The Papillon owes its name to its ears that resemble the wings of a butterfly. It is one of the oldest breeds of dog in the world, with a recorded history in Europe dating back 700 years. Originating in France, the breed was then called the epagneul nain, or dwarf spaniel, and sported spaniel-type dropped ears. It was very popular with the European aristocracy; their original function was to be a lapdog. The court of France's Louis XIV was particularly fond of papillons and imported lots of them.
Recognizable in Italian frescoes of the 13th through 15th centuries, the tiny breed was featured in many paintings of the Renaissance period. Much of the papillon's development is known because of its depiction in paintings. Although a butterfly knows the breed for its resemblance, it has also been said to look like a squirrel because of the way it carries its tail. Although the early dogs had drooping ears, an unknown event caused some dogs to start sporting erect ears. Sometimes both drop and erect eared papillons came from the same litter.
Today, both ear types are correct according to the breed standard, although the erect-eared dog is much more popular. The drop-eared dogs are known as phalene, which is French for moth. By the 1900’s, the papillon was well represented at French dog shows and soon afterward was being shown in England and America. The dog was later known as the Continental Toy Spaniel, or just toy spaniel.
The papillon has a small, fragile body with an abundant coat of fine long and silky hair. The breed has butterfly-like ears, a profuse frill on the chest and a plume covered tail. The papillon's is quick and graceful, and its expression is alert. It has no undercoat and its colouring is white or parti-coloured with patches of any colours. They stand at an average height of 8-11 inches, and weigh in around 9-10 pounds and tend to live 12 - 15 years.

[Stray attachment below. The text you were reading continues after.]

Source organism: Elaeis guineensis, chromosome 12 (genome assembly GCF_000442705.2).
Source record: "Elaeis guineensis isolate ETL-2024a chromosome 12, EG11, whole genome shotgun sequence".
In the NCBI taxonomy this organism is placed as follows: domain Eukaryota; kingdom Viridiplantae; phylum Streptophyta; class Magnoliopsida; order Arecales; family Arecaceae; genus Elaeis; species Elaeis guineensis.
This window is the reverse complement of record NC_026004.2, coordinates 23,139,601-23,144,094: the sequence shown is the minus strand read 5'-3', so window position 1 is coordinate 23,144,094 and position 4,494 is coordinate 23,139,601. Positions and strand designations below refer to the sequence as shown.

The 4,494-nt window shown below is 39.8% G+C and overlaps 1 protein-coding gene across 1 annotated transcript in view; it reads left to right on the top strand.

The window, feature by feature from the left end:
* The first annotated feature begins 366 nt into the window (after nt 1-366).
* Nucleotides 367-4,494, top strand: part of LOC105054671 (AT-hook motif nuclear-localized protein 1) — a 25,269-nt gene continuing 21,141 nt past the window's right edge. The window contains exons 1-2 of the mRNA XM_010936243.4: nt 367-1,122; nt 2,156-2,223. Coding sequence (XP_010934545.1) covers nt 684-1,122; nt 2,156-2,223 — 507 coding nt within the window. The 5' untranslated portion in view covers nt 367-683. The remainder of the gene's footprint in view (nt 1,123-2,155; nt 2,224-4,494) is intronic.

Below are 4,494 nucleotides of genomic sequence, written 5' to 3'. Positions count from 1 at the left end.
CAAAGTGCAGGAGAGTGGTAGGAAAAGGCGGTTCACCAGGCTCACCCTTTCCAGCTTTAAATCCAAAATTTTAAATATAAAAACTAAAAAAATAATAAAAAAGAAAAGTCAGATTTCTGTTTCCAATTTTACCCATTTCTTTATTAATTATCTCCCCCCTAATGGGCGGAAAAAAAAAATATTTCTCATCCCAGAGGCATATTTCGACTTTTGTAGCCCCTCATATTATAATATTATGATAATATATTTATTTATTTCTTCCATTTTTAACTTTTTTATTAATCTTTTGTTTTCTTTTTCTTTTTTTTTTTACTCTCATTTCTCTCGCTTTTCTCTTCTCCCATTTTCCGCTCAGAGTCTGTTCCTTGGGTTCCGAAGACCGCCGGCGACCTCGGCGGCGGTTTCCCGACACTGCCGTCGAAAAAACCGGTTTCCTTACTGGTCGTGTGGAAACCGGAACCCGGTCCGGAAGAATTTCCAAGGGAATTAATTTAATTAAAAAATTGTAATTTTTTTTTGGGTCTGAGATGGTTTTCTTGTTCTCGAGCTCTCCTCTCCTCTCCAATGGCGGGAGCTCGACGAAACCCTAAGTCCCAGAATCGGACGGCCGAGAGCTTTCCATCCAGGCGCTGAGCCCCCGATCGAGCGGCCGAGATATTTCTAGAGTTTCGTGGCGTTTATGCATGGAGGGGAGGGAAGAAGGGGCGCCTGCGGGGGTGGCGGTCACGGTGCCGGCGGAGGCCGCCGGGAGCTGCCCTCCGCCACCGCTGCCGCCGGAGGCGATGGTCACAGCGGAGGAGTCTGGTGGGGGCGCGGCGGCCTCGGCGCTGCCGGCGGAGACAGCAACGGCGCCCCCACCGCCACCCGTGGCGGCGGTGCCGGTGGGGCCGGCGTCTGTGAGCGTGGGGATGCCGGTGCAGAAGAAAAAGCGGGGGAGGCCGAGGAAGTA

This animal is friendly, playful, intelligent and obedient. Its activity level is moderate. It can also be calm, patient and gentle. The breed is good with older children and with cats, if socialized early, but may be aggressive towards larger dogs and may become possessive of its owner. Some papillons can be timid or nervous and occasionally difficult to housebreak, it is otherwise easy to train. It loves to be cuddled and to frolic outdoors. The breed's talents include watchdogging, agility, competitive obedience and performing tricks.
Daily combing and brushing of the long, silky, single coat is definitely a must. Papillons are a breed that sheds average and its coat does not matt or tangle. Minimal bathing is required as this breed stays fairly clean and is odourless. The papillon won’t mind being kept in the house for days at a time, however it needs to get out and exercise regularly. Although they can be good city dogs, they are sometimes not convenient apartment dogs because of a strong instinct to protect their property. Papillons bark at casual sounds and those worthy of alarm with equal enthusiasm. This lively breed thrives on mental stimulation and enjoys a daily walk on a leash as well as challenging games indoors or out. This is not a breed that can live outdoors.